The rationale of targeting LAG3 in addition to PD-1 and the strong preclinical data showing the efficacy of dual blockage of LAG3/PD-1 axis lead to the development of different drugs against the LAG3 molecule. First example was IMP321, which was designed to be a fusion recombinant protein having four extracellular domains like LAG3. This was followed by the development of monoclonal antibodies from various suppliers. Although these drugs are mainly used in clinical settings in combination with anti-PD-1 medication, some anti-LAG3 drugs were generated to be bispecific and target both LAG3 and PD-1, such as FS118 or dual affinity re-targeting protein MGD013.
These compounds, the mechanism of action and the producing company are summarised in table 1.
Current ongoing clinical trials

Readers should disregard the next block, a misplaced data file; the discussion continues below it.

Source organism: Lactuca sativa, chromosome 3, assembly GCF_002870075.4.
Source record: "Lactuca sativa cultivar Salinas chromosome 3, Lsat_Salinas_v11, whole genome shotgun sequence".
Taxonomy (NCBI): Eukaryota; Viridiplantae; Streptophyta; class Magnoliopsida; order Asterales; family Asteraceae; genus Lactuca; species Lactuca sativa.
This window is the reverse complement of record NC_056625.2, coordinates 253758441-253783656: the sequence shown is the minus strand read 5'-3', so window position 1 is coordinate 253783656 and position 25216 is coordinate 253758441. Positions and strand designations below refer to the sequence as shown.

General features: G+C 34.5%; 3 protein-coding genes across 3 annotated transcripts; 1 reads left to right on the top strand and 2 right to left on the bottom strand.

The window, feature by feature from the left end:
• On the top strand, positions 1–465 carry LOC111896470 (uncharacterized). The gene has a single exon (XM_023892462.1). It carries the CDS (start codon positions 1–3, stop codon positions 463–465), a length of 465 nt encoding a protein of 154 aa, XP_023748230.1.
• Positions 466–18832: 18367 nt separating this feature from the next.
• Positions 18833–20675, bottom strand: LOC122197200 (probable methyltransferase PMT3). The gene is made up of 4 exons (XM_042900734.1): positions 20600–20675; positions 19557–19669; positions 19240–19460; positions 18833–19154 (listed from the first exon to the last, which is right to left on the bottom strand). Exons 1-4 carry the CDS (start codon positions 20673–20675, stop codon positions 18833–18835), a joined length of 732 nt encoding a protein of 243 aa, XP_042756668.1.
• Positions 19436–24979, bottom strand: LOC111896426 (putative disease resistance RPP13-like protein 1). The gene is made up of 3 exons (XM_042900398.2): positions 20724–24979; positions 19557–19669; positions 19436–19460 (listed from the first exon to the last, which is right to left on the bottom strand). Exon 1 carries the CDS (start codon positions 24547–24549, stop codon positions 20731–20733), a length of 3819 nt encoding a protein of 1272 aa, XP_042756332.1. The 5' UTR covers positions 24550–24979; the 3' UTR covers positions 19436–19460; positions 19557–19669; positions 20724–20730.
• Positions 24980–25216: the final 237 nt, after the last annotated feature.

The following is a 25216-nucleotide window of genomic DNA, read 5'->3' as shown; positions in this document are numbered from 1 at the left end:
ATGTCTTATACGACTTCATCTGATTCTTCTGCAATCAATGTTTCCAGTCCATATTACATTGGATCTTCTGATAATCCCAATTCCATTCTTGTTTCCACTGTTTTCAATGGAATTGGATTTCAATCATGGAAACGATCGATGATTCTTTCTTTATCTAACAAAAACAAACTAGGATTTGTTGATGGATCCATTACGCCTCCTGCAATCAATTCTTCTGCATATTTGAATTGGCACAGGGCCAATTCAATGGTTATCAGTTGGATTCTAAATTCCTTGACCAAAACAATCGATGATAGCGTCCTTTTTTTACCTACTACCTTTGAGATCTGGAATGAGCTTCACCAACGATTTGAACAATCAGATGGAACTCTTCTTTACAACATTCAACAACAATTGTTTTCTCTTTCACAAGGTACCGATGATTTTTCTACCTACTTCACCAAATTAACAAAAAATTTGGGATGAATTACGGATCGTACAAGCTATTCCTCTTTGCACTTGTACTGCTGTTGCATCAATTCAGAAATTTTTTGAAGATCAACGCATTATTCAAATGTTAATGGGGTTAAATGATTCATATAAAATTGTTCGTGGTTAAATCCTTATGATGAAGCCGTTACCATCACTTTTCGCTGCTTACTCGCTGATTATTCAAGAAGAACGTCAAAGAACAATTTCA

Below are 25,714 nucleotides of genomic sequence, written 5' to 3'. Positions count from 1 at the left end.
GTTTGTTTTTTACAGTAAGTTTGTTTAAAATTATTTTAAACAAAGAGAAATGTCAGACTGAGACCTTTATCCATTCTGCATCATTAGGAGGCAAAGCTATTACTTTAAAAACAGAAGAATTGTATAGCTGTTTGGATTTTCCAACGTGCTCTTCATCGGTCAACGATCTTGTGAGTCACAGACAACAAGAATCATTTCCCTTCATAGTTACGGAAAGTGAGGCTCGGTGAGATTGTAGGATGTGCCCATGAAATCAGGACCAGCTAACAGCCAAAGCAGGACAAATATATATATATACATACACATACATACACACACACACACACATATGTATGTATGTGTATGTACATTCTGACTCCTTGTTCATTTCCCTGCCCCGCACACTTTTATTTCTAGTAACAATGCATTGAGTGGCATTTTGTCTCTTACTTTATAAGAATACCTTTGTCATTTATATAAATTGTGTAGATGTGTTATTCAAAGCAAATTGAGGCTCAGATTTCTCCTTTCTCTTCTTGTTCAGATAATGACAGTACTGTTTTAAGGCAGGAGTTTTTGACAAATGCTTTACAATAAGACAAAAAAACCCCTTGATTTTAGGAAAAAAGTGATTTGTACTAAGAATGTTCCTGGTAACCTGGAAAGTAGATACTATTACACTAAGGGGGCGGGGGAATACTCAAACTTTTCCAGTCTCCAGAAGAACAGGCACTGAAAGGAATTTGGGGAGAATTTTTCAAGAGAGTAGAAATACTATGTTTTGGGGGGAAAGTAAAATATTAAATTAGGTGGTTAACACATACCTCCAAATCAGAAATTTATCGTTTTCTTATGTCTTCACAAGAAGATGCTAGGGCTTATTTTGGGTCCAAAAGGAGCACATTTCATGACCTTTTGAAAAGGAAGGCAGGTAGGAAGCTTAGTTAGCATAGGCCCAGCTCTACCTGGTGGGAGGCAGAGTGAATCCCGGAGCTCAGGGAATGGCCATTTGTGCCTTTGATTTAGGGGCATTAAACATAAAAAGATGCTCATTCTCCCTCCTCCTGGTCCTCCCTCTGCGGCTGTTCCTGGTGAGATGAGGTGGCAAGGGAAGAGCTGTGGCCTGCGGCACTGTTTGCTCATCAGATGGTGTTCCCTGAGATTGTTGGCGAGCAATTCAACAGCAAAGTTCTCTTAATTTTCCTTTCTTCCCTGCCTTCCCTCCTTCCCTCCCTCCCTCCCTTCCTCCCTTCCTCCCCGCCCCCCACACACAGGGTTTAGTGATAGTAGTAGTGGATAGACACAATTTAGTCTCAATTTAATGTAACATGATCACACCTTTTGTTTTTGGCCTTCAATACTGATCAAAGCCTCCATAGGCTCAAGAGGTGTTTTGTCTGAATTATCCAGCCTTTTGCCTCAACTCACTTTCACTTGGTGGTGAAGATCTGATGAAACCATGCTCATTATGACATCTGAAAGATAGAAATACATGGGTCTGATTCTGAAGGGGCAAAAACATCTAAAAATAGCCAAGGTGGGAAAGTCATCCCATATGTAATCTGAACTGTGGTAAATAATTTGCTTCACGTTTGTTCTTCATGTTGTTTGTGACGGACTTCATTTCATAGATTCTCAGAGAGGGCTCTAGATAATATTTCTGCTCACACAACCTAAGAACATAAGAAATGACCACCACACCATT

The early phase I dose escalation trials of IMP321 as a monotherapy performed at patients with metastatic renal cell carcinoma tested subcutaneous administration of doses raging between 0.05 mg and 30 mg.38 This was safe and well tolerated. The response rates were however modest and mainly observed in patients with higher doses. This early trial demonstrated the rationale of combining the anti-LAG3 regimen with chemotherapy or other immunotherapies in order to increase the response and survival rates. Based on these results, two further trials in advanced pancreatic cancer and metastatic breast cancer in combination with chemotherapy were designed. Within the first trial, IMP321 was combined with gemcitabine in patients with advanced pancreatic cancer.39 The efficacy and immunomodulation was insufficient that the authors recommended using higher doses of treatment in further trials. Within the second phase I trial, patients with metastatic breast cancer were treated with IMP321 in combination with paclitaxel in a first-line setting.40 Patients received different doses of IMP321 via subcutaneous injection every 2 weeks for 6 months. Toxicity was acceptable; there was a significant durable response with enhanced clinical outcome when compared with historical controls. The data of this trial lead to conduction of the placebo-controlled randomised phase II trial, where IMP321 was tested together with paclitaxel in patients with metastatic hormone receptor positive breast cancer. The preliminary efficacy data was demonstrated at American Society of Clinical Oncology (ASCO) congress in 2018.41 Here, a biweekly dose of 30 mg was recommended for further testing of the phase II trial, since this dose was shown to be the most effective with the least toxicity. IMP321 led to a steady and enhanced antigen-presenting cells (APC) and T cell activation. Within the same congress, the same dosage of IMP321 was demonstrated to be safe in combination with pembrolizumab in patients with melanoma who had a progressive disease after immunotherapy.42